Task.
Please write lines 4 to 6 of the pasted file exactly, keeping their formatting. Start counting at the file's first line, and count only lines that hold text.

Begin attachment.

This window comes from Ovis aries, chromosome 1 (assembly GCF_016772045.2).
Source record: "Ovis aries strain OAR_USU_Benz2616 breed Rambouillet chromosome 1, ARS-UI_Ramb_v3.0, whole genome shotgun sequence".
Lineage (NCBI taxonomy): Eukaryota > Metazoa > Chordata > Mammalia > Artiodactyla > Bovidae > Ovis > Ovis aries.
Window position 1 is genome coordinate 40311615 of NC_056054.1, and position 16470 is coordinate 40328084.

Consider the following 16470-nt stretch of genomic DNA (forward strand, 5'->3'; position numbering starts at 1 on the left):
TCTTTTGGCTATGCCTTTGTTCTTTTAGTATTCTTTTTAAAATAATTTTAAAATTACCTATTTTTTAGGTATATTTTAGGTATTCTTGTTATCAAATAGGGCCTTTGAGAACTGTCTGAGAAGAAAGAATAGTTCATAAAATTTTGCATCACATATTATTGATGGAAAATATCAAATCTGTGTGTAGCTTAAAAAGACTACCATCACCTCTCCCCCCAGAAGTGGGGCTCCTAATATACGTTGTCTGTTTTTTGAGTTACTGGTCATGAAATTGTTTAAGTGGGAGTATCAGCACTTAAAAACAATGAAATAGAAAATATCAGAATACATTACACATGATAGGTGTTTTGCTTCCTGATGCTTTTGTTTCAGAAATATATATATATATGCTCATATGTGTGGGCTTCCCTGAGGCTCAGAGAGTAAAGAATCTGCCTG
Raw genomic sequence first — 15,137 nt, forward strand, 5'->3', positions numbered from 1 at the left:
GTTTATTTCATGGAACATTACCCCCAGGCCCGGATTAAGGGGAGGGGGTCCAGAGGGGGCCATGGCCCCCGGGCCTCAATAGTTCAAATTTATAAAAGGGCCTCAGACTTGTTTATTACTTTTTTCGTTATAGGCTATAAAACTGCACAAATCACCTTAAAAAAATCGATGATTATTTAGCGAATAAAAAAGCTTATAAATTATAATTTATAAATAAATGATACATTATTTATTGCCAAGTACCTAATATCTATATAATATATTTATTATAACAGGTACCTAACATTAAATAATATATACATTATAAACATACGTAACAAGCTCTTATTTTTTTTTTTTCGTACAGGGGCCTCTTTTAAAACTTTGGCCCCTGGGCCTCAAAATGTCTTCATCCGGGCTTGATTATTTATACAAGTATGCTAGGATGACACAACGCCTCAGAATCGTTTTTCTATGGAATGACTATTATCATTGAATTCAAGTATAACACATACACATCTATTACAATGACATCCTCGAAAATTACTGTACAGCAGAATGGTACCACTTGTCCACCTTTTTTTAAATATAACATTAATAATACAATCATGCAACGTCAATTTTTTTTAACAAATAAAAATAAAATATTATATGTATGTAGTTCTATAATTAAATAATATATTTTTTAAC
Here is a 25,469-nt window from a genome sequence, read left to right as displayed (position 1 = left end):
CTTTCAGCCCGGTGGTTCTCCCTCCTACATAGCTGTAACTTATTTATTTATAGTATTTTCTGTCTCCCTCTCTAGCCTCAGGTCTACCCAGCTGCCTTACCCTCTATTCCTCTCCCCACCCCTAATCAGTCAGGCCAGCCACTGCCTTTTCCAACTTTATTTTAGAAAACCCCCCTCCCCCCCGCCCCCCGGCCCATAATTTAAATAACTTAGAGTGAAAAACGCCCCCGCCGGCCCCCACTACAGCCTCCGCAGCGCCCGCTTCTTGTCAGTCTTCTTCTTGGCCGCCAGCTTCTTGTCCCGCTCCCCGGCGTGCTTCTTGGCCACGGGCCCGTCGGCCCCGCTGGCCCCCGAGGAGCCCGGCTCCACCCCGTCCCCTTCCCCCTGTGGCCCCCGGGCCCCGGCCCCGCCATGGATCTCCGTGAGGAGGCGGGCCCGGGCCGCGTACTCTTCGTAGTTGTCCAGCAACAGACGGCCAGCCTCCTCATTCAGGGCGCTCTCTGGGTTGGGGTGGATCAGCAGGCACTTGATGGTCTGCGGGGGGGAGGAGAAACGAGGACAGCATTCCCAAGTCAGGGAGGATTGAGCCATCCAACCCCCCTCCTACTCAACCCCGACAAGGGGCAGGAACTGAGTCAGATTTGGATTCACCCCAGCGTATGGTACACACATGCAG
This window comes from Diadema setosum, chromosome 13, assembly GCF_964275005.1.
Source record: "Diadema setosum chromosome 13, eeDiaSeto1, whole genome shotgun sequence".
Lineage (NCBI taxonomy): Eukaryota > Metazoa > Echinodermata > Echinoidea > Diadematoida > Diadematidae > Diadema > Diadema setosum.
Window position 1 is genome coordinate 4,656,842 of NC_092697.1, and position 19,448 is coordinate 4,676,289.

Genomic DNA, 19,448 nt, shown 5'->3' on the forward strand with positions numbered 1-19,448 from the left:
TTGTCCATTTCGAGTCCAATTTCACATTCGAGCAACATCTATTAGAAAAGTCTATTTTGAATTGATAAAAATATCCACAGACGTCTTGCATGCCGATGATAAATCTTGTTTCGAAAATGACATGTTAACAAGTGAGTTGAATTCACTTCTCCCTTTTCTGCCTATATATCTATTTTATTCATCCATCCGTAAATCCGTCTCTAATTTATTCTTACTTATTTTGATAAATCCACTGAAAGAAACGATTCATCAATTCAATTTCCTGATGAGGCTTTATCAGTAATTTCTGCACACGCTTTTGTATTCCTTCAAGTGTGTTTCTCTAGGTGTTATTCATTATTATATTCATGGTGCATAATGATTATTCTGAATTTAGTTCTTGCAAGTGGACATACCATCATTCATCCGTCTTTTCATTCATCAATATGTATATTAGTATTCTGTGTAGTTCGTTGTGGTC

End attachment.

Window position 1 is genome coordinate 40311615 of NC_056054.1, and position 16470 is coordinate 40328084.

Consider the following 16470-nt stretch of genomic DNA (forward strand, 5'->3'; position numbering starts at 1 on the left):
TCTTTTGGCTATGCCTTTGTTCTTTTAGTATTCTTTTTAAAATAATTTTAAAATTACCTATTTTTTAGGTATATTTTAGGTATTCTTGTTATCAAATAGGGCCTTTGAGAACTGTCTGAGAAGAAAGAATAGTTCATAAAATTTTGCATCACATATTATTGATGGAAAATATCAAATCTGTGTGTAGCTTAAAAAGACTACCATCACCTCTCCCCCCAGAAGTGGGGCTCCTAATATACGTTGTCTGTTTTTTGAGTTACTGGTCATGAAATTGTTTAAGTGGGAGTATCAGCACTTAAAAACAATGAAATAGAAAATATCAGAATACATTACACATGATAGGTGTTTTGCTTCCTGATGCTTTTGTTTCAGAAATATATATATATATGCTCATATGTGTGGGCTTCCCTGAGGCTCAGAGAGTAAAGAATCTGCCTG